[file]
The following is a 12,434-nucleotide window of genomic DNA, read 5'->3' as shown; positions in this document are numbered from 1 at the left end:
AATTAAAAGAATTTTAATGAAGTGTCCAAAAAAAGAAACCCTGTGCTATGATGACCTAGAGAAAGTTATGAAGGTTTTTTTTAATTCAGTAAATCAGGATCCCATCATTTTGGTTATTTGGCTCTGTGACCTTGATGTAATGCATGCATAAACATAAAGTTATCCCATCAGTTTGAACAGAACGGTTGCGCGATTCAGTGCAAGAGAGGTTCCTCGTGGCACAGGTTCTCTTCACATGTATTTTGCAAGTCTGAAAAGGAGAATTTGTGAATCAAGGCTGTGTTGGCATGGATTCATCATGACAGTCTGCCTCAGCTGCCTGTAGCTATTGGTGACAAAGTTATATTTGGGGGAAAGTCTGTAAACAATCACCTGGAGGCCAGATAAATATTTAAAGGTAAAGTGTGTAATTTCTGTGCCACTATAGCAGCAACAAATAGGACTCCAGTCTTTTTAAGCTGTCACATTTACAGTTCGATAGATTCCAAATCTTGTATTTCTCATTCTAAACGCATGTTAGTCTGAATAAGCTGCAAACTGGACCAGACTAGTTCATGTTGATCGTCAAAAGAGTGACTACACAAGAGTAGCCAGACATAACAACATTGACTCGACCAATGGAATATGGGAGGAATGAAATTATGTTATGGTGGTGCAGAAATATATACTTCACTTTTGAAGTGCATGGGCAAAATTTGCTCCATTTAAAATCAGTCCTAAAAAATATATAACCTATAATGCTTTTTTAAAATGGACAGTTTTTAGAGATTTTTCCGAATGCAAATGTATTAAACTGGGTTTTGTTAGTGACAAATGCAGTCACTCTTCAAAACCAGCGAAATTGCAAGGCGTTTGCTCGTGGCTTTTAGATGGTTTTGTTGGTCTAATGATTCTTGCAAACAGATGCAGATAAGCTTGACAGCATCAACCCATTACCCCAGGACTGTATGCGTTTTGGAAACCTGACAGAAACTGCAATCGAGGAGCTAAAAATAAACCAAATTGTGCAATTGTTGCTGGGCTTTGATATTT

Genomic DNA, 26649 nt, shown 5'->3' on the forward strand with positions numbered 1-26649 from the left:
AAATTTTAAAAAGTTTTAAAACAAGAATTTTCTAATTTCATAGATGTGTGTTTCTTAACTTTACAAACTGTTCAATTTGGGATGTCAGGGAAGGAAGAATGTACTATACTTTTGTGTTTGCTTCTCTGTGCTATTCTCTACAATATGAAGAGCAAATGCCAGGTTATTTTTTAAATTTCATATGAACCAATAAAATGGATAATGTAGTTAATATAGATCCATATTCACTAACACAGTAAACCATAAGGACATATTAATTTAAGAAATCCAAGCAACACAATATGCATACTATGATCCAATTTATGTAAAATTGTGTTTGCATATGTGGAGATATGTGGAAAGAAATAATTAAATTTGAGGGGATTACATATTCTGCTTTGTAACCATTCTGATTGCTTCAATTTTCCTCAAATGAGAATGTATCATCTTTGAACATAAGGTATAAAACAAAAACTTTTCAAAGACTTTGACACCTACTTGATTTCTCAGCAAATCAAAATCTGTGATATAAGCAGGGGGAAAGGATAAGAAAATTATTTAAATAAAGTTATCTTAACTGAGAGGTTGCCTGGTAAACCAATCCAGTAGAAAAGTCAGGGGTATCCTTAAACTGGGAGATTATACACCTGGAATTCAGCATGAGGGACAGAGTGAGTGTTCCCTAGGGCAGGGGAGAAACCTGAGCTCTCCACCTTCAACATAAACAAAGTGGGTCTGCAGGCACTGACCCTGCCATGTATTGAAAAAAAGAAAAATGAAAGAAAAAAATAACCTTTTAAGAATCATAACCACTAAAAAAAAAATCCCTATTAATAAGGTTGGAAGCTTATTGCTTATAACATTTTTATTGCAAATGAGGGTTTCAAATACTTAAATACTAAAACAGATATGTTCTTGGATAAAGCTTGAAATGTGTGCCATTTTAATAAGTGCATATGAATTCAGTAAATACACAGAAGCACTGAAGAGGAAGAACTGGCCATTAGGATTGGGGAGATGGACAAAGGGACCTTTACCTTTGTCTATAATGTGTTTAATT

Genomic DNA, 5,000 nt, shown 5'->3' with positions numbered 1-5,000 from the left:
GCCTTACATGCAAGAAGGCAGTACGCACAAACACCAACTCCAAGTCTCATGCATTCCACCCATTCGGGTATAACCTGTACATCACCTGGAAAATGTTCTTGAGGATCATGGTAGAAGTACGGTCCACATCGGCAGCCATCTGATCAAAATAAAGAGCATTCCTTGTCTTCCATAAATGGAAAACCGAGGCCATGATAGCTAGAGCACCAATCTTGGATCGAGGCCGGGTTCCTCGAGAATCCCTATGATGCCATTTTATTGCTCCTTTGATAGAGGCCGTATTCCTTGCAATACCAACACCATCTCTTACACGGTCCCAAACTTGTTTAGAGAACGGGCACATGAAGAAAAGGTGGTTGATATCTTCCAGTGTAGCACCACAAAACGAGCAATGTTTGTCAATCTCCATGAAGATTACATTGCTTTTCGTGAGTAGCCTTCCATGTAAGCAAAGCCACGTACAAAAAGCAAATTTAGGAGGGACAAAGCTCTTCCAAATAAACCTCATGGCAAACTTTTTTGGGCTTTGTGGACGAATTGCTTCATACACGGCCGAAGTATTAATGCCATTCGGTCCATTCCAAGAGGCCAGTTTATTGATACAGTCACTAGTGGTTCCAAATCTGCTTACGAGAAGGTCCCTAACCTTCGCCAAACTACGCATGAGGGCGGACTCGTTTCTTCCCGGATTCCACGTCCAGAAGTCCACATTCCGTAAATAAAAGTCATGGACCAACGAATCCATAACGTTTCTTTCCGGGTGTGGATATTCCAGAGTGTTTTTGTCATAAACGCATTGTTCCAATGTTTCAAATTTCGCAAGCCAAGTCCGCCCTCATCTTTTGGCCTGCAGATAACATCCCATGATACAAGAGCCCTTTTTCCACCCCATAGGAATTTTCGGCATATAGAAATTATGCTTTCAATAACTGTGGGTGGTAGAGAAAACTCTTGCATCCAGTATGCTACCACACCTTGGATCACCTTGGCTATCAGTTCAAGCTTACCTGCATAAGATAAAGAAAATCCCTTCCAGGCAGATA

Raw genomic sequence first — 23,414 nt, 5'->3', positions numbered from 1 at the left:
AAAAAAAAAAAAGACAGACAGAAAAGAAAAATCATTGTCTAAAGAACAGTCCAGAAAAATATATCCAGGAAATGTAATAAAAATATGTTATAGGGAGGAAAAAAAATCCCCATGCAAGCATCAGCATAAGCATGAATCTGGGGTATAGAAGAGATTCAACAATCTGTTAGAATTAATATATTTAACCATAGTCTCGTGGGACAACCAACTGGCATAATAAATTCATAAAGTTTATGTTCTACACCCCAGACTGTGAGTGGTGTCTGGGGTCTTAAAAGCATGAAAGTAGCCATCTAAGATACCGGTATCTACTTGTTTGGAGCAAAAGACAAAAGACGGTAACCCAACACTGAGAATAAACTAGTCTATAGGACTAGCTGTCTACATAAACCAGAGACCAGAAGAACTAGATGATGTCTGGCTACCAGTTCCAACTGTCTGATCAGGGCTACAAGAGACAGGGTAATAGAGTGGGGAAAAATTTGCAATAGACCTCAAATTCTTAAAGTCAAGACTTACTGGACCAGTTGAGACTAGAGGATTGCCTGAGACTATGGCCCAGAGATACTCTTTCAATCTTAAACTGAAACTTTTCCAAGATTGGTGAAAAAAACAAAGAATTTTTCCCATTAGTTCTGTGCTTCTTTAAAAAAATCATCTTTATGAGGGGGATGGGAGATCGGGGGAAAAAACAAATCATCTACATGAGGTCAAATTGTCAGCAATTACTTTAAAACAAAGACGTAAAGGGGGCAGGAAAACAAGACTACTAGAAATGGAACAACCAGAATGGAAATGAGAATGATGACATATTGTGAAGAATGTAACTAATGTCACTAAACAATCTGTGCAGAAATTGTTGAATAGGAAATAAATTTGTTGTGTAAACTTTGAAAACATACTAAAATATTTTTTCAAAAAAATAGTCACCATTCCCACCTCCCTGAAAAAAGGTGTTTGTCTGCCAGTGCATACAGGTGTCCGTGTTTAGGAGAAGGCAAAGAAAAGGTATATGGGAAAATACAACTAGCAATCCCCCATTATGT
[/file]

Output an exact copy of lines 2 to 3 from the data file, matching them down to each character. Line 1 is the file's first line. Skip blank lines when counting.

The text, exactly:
AATTAAAAGAATTTTAATGAAGTGTCCAAAAAAAGAAACCCTGTGCTATGATGACCTAGAGAAAGTTATGAAGGTTTTTTTTAATTCAGTAAATCAGGATCCCATCATTTTGGTTATTTGGCTCTGTGACCTTGATGTAATGCATGCATAAACATAAAGTTATCCCATCAGTTTGAACAGAACGGTTGCGCGATTCAGTGCAAGAGAGGTTCCTCGTGGCACAGGTTCTCTTCACATGTATTTTGCAAGTCTGAAAAGGAGAATTTGTGAATCAAGGCTGTGTTGGCATGGATTCATCATGACAGTCTGCCTCAGCTGCCTGTAGCTATTGGTGACAAAGTTATATTTGGGGGAAAGTCTGTAAACAATCACCTGGAGGCCAGATAAATATTTAAAGGTAAAGTGTGTAATTTCTGTGCCACTATAGCAGCAACAAATAGGACTCCAGTCTTTTTAAGCTGTCACATTTACAGTTCGATAGATTCCAAATCTTGTATTTCTCATTCTAAACGCATGTTAGTCTGAATAAGCTGCAAACTGGACCAGACTAGTTCATGTTGATCGTCAAAAGAGTGACTACACAAGAGTAGCCAGACATAACAACATTGACTCGACCAATGGAATATGGGAGGAATGAAATTATGTTATGGTGGTGCAGAAATATATACTTCACTTTTGAAGTGCATGGGCAAAATTTGCTCCATTTAAAATCAGTCCTAAAAAATATATAACCTATAATGCTTTTTTAAAATGGACAGTTTTTAGAGATTTTTCCGAATGCAAATGTATTAAACTGGGTTTTGTTAGTGACAAATGCAGTCACTCTTCAAAACCAGCGAAATTGCAAGGCGTTTGCTCGTGGCTTTTAGATGGTTTTGTTGGTCTAATGATTCTTGCAAACAGATGCAGATAAGCTTGACAGCATCAACCCATTACCCCAGGACTGTATGCGTTTTGGAAACCTGACAGAAACTGCAATCGAGGAGCTAAAAATAAACCAAATTGTGCAATTGTTGCTGGGCTTTGATATTT

Genomic DNA, 26649 nt, shown 5'->3' on the forward strand with positions numbered 1-26649 from the left: